She makes reference to a 1999 book, “The Culture of Fear”, by Barry Glassner. That author notes that he found it extremely odd that during the 1990s, when crime rates were declining noticeably, the public was consistently bombarded with lurid reports of “crime”.* And, he notes in passing,  all the while – during those 1990s – ‘downsizing’ and ‘outsourcing’ were heating up, and jobs were becoming less easy to find … yet “the problem” was considered to be crime and the government was simultaneously eager to be seen making progress in that while also supporting the expansion of the definition into vast new areas of sexual and familial activity.

The SO community will note that this was precisely the era when both the Sex Offense Mania Regime and its predecessor the Domestic Violence Regime were whipped up.  The USSR was gone, crime rates were down, yet the ‘children’ and the dangers to them could be quickly raised up to capture and inflame public opinion. The lunacies of the early 1980s Satanic Ritual Sex Abuse in Day-Care mini-mania were utterly forgotten, the Family was declared to be the greatest crime-scene in American history (joining ‘Men’, the great natural predators and perpetrators), and vast damage was done to the integrity of the helping professions (either the researchers and professors and clinicians could be labeled as ‘clueless’ by advocates or they could debase themselves by lending their authority to the project of creating and sustaining the Manias).

And although Clancy doesn’t get into it, I would add the integrity of the legislative process and the legislators’ own general basic concept of what their responsibilities are: politics became simply the art of ‘closing the deal’ between whatever groups – with whatever demands and ‘justifications’ they brought with them – managed to generate enough clout to get into a closed room ‘around the table’.

Indeed, Clancy quotes Judith Herman who acknowledged (with uncharacteristic candor as these things go) that “without the context of a political movement” it would not have been possible to pull the thing off; although Herman then quickly characterizes the whole thing as “advancing the study of psychological trauma” – which is not quite accurate at all.  

By and large, any thoughts or concerns about the integrity of the Legislative Method went the way of the Scientific Method.  

Clancy thus gets to one particular conclusion with which I can’t agree: she has established (with copious references to studies provided in the Notes) that many persons who suffered some amount of sex-abuse as children do not come to an awareness of what was done to them until later in life, perhaps much much later. And not because their original experience was so vividly traumatic that they ‘repressed’ the memory, but rather because their experience was so un-traumatic at the time that they did not classify it as worth remembering.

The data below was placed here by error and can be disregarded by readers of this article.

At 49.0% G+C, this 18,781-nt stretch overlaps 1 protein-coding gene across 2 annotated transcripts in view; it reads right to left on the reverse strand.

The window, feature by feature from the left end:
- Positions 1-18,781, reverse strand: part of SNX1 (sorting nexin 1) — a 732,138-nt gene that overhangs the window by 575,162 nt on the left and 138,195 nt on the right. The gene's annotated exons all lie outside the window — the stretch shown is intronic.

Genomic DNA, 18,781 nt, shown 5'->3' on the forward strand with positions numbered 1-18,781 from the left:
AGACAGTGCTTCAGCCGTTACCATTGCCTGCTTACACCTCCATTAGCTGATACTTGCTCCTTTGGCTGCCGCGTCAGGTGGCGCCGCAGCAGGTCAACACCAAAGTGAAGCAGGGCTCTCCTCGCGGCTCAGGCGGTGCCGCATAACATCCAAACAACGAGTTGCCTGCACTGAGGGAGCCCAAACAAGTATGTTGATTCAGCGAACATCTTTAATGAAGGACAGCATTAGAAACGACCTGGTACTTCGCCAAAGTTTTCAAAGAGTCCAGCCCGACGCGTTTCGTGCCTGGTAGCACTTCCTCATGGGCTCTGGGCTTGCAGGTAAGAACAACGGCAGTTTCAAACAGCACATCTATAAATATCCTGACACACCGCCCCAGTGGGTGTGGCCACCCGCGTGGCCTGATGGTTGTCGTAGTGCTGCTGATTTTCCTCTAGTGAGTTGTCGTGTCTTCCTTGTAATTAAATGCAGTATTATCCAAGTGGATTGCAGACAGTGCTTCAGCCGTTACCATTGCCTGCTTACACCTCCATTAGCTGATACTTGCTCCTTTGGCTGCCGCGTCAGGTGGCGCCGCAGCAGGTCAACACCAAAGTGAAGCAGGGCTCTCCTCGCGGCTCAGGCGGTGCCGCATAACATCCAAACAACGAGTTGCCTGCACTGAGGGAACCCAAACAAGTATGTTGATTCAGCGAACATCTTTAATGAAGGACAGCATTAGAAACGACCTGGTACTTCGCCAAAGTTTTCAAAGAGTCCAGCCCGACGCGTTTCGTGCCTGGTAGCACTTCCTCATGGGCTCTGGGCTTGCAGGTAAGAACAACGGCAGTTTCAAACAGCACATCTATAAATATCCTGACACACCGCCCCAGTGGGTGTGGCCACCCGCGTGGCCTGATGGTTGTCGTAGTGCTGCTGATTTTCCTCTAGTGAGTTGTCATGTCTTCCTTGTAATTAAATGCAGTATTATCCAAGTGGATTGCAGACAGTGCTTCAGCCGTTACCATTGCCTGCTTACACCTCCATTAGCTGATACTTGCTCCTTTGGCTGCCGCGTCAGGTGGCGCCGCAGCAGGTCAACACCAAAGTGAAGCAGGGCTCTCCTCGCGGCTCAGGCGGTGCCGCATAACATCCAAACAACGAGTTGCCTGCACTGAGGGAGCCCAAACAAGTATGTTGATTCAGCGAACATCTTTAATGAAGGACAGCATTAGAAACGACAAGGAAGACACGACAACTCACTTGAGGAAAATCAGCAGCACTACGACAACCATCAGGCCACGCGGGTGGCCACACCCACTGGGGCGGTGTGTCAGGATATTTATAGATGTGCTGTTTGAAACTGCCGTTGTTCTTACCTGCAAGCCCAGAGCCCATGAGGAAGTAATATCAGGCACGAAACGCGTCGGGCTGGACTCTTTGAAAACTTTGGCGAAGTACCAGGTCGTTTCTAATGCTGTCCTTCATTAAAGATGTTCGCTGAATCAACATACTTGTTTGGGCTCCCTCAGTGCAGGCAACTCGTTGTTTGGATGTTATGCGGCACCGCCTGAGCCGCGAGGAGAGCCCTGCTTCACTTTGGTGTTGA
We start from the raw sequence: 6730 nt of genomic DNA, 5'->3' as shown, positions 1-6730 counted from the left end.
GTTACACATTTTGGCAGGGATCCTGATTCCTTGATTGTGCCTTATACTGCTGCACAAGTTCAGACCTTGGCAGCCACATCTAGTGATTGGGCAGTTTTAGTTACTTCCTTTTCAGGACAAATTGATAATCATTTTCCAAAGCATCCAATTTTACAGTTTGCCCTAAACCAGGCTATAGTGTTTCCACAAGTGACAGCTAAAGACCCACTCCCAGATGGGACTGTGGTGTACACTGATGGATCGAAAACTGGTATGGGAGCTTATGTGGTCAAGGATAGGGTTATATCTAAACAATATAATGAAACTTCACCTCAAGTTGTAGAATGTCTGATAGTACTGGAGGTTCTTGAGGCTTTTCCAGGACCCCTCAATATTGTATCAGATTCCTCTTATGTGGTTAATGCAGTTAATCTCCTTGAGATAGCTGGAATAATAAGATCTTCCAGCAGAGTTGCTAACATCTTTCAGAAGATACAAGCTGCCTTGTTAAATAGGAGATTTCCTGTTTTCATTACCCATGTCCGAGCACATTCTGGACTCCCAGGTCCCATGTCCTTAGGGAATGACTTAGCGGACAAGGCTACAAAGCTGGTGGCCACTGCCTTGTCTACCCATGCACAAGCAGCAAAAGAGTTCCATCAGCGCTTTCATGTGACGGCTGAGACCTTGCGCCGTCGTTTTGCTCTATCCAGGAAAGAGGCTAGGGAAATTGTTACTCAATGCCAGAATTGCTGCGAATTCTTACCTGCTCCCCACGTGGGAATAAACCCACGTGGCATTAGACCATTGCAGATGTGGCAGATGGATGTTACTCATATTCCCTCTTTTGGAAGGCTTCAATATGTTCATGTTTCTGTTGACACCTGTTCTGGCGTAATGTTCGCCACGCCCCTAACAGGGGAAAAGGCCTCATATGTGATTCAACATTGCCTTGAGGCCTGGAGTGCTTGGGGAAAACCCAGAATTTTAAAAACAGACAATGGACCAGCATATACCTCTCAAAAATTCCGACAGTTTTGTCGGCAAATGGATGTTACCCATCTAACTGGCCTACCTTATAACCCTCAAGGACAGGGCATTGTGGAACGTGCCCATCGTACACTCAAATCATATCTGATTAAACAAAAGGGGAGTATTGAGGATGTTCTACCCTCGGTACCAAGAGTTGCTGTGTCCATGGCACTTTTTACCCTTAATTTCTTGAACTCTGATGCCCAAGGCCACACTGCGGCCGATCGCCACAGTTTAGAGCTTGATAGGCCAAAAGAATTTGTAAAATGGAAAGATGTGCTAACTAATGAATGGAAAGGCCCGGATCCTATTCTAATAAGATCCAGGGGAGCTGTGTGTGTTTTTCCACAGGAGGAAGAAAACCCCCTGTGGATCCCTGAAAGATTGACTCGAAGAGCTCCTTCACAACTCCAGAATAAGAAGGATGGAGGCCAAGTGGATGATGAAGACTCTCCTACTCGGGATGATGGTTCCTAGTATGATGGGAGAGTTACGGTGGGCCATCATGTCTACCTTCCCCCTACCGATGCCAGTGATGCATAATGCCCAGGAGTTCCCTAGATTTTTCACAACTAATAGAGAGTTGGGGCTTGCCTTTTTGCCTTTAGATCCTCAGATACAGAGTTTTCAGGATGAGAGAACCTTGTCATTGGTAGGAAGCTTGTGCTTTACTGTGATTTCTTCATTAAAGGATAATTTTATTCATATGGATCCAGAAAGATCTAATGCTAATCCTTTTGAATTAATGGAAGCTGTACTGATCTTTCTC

This should be an important factor in conducting therapy and in no way would detract from the patient’s present needs to deal with whatever consequences remain operational in adult life. (Although given the hugely difficult task of establishing just what current dysfunction can be ‘connected’ (like knee-bone to leg-bone, as it were) to just what experience of abuse, I would imagine that the primary focus would be on the current dysfunction, with secondary focus on the abuse-experience itself.)

But she then goes on to say that therefore she favors the dropping of most Statutes of Limitations in regard to allegations of child-sex-abuse since the crime is “unique” (i.e. it is perpetrated upon persons who are not, like adults, able to be aware that it is being perpetrated upon them). Such persons should not be deprived of “the right to seek justice”.

But I see significant problems here. While she acknowledges that the Statues are in place “to protect defendants in cases in which time will degrade the evidence required to prosecute them” (or, I would add, exonerate them), yet child-sexual abuse “should have no finite reporting period”.

My first point is that in the therapeutic forum this is a non-problem: the task of therapy is to take the patient’s presenting complaint or dysfunction and work through it toward an enhanced life-skill capacity. The relationship is between the therapist and the patient and the therapist’s authority, such as it is in this forum, is limited to exercising a constructive and supportive influence on the patient. The matter is not one of ‘guilt’ but of enhanced health, and the patient leaves therapy (it is to be hoped) enhanced (or at least no worse off).